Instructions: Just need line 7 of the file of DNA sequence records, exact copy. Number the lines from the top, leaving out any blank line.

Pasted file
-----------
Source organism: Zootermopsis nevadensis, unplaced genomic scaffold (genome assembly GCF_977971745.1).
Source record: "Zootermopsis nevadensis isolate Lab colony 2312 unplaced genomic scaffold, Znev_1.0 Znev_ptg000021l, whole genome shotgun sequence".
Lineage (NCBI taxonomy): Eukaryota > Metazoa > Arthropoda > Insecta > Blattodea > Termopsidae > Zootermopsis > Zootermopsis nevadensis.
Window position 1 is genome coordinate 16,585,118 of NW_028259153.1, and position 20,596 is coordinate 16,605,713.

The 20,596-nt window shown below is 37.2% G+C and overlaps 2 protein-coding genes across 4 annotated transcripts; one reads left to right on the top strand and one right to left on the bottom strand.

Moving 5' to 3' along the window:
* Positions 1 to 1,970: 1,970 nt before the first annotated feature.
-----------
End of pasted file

* Positions 1 to 1,970: 1,970 nt before the first annotated feature.